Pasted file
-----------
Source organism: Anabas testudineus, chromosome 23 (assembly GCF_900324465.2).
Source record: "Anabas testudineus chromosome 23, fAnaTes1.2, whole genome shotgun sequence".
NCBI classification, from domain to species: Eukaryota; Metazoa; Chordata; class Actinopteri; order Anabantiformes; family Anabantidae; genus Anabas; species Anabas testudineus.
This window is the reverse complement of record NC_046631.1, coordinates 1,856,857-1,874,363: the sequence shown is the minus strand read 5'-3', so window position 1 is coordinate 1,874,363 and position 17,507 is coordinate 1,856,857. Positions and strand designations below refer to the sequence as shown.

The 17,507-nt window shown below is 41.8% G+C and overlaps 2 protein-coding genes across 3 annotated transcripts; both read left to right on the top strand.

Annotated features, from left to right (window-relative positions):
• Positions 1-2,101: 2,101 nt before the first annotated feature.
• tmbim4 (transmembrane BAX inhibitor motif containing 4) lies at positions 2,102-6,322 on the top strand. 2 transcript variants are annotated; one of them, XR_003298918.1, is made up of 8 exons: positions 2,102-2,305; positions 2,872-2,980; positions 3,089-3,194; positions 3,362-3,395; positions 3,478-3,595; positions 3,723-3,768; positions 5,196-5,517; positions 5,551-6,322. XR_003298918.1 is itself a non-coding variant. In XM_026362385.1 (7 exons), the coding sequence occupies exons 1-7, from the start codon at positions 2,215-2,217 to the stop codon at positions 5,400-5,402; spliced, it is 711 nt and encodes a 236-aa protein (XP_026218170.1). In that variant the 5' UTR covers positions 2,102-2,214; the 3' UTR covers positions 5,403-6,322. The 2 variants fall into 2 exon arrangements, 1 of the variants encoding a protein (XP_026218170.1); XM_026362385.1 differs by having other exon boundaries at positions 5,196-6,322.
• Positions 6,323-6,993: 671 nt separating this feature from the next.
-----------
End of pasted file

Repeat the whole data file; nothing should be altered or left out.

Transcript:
Source organism: Anabas testudineus, chromosome 23 (assembly GCF_900324465.2).
Source record: "Anabas testudineus chromosome 23, fAnaTes1.2, whole genome shotgun sequence".
NCBI classification, from domain to species: Eukaryota; Metazoa; Chordata; class Actinopteri; order Anabantiformes; family Anabantidae; genus Anabas; species Anabas testudineus.
This window is the reverse complement of record NC_046631.1, coordinates 1,856,857-1,874,363: the sequence shown is the minus strand read 5'-3', so window position 1 is coordinate 1,874,363 and position 17,507 is coordinate 1,856,857. Positions and strand designations below refer to the sequence as shown.

The 17,507-nt window shown below is 41.8% G+C and overlaps 2 protein-coding genes across 3 annotated transcripts; both read left to right on the top strand.

Annotated features, from left to right (window-relative positions):
• Positions 1-2,101: 2,101 nt before the first annotated feature.
• tmbim4 (transmembrane BAX inhibitor motif containing 4) lies at positions 2,102-6,322 on the top strand. 2 transcript variants are annotated; one of them, XR_003298918.1, is made up of 8 exons: positions 2,102-2,305; positions 2,872-2,980; positions 3,089-3,194; positions 3,362-3,395; positions 3,478-3,595; positions 3,723-3,768; positions 5,196-5,517; positions 5,551-6,322. XR_003298918.1 is itself a non-coding variant. In XM_026362385.1 (7 exons), the coding sequence occupies exons 1-7, from the start codon at positions 2,215-2,217 to the stop codon at positions 5,400-5,402; spliced, it is 711 nt and encodes a 236-aa protein (XP_026218170.1). In that variant the 5' UTR covers positions 2,102-2,214; the 3' UTR covers positions 5,403-6,322. The 2 variants fall into 2 exon arrangements, 1 of the variants encoding a protein (XP_026218170.1); XM_026362385.1 differs by having other exon boundaries at positions 5,196-6,322.
• Positions 6,323-6,993: 671 nt separating this feature from the next.